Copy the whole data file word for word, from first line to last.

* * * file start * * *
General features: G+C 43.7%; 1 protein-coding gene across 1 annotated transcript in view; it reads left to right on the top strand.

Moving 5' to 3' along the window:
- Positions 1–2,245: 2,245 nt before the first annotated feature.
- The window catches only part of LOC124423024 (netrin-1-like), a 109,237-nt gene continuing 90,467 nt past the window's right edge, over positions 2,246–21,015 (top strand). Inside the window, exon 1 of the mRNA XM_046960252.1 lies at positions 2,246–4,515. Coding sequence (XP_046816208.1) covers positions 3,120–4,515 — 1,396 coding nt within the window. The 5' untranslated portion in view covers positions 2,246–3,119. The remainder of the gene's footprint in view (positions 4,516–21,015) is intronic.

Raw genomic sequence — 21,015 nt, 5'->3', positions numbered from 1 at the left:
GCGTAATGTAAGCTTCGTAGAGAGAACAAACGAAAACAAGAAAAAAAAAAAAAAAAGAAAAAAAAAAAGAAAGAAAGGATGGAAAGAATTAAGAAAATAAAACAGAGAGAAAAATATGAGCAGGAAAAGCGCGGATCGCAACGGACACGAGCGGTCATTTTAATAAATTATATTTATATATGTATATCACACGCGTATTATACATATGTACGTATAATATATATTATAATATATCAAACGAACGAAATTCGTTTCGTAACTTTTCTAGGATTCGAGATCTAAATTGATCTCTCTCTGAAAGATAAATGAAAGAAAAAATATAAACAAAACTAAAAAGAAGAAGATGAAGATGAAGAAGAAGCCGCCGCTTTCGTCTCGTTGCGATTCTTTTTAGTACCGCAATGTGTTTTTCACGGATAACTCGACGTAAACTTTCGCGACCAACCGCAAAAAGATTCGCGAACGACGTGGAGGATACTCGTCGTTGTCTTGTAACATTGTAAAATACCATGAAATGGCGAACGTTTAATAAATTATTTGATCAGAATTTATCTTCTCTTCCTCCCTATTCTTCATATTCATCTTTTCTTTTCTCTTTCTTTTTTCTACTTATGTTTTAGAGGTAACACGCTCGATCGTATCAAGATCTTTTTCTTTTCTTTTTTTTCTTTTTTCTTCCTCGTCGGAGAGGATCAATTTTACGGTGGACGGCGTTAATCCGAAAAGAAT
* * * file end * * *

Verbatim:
General features: G+C 43.7%; 1 protein-coding gene across 1 annotated transcript in view; it reads left to right on the top strand.

Moving 5' to 3' along the window:
- Positions 1–2,245: 2,245 nt before the first annotated feature.
- The window catches only part of LOC124423024 (netrin-1-like), a 109,237-nt gene continuing 90,467 nt past the window's right edge, over positions 2,246–21,015 (top strand). Inside the window, exon 1 of the mRNA XM_046960252.1 lies at positions 2,246–4,515. Coding sequence (XP_046816208.1) covers positions 3,120–4,515 — 1,396 coding nt within the window. The 5' untranslated portion in view covers positions 2,246–3,119. The remainder of the gene's footprint in view (positions 4,516–21,015) is intronic.

Raw genomic sequence — 21,015 nt, 5'->3', positions numbered from 1 at the left:
GCGTAATGTAAGCTTCGTAGAGAGAACAAACGAAAACAAGAAAAAAAAAAAAAAAAGAAAAAAAAAAAGAAAGAAAGGATGGAAAGAATTAAGAAAATAAAACAGAGAGAAAAATATGAGCAGGAAAAGCGCGGATCGCAACGGACACGAGCGGTCATTTTAATAAATTATATTTATATATGTATATCACACGCGTATTATACATATGTACGTATAATATATATTATAATATATCAAACGAACGAAATTCGTTTCGTAACTTTTCTAGGATTCGAGATCTAAATTGATCTCTCTCTGAAAGATAAATGAAAGAAAAAATATAAACAAAACTAAAAAGAAGAAGATGAAGATGAAGAAGAAGCCGCCGCTTTCGTCTCGTTGCGATTCTTTTTAGTACCGCAATGTGTTTTTCACGGATAACTCGACGTAAACTTTCGCGACCAACCGCAAAAAGATTCGCGAACGACGTGGAGGATACTCGTCGTTGTCTTGTAACATTGTAAAATACCATGAAATGGCGAACGTTTAATAAATTATTTGATCAGAATTTATCTTCTCTTCCTCCCTATTCTTCATATTCATCTTTTCTTTTCTCTTTCTTTTTTCTACTTATGTTTTAGAGGTAACACGCTCGATCGTATCAAGATCTTTTTCTTTTCTTTTTTTTCTTTTTTCTTCCTCGTCGGAGAGGATCAATTTTACGGTGGACGGCGTTAATCCGAAAAGAAT